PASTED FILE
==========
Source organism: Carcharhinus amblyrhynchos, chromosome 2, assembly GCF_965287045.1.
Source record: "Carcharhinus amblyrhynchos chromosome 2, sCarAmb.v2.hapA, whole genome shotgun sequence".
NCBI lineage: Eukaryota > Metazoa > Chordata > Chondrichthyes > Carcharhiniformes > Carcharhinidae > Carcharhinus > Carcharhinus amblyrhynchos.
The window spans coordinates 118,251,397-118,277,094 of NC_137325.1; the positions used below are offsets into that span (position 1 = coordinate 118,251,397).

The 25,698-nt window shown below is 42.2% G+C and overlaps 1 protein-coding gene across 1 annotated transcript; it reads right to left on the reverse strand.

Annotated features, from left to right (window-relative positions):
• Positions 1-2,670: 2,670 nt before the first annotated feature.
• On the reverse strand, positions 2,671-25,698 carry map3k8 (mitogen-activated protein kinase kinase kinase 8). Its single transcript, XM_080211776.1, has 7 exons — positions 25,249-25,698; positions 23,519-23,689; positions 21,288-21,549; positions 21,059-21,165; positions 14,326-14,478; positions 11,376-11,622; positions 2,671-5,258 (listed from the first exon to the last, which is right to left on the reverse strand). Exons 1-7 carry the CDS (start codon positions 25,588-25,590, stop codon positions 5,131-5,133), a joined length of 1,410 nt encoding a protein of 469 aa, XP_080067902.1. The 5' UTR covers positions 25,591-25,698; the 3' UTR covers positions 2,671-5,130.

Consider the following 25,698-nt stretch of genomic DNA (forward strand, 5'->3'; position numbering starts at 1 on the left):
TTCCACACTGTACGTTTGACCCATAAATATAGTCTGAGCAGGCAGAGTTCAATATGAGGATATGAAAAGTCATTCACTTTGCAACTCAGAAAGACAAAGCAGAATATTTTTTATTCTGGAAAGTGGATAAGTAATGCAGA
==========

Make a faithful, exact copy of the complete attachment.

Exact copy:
Source organism: Carcharhinus amblyrhynchos, chromosome 2, assembly GCF_965287045.1.
Source record: "Carcharhinus amblyrhynchos chromosome 2, sCarAmb.v2.hapA, whole genome shotgun sequence".
NCBI lineage: Eukaryota > Metazoa > Chordata > Chondrichthyes > Carcharhiniformes > Carcharhinidae > Carcharhinus > Carcharhinus amblyrhynchos.
The window spans coordinates 118,251,397-118,277,094 of NC_137325.1; the positions used below are offsets into that span (position 1 = coordinate 118,251,397).

The 25,698-nt window shown below is 42.2% G+C and overlaps 1 protein-coding gene across 1 annotated transcript; it reads right to left on the reverse strand.

Annotated features, from left to right (window-relative positions):
• Positions 1-2,670: 2,670 nt before the first annotated feature.
• On the reverse strand, positions 2,671-25,698 carry map3k8 (mitogen-activated protein kinase kinase kinase 8). Its single transcript, XM_080211776.1, has 7 exons — positions 25,249-25,698; positions 23,519-23,689; positions 21,288-21,549; positions 21,059-21,165; positions 14,326-14,478; positions 11,376-11,622; positions 2,671-5,258 (listed from the first exon to the last, which is right to left on the reverse strand). Exons 1-7 carry the CDS (start codon positions 25,588-25,590, stop codon positions 5,131-5,133), a joined length of 1,410 nt encoding a protein of 469 aa, XP_080067902.1. The 5' UTR covers positions 25,591-25,698; the 3' UTR covers positions 2,671-5,130.

Consider the following 25,698-nt stretch of genomic DNA (forward strand, 5'->3'; position numbering starts at 1 on the left):
TTCCACACTGTACGTTTGACCCATAAATATAGTCTGAGCAGGCAGAGTTCAATATGAGGATATGAAAAGTCATTCACTTTGCAACTCAGAAAGACAAAGCAGAATATTTTTTATTCTGGAAAGTGGATAAGTAATGCAGA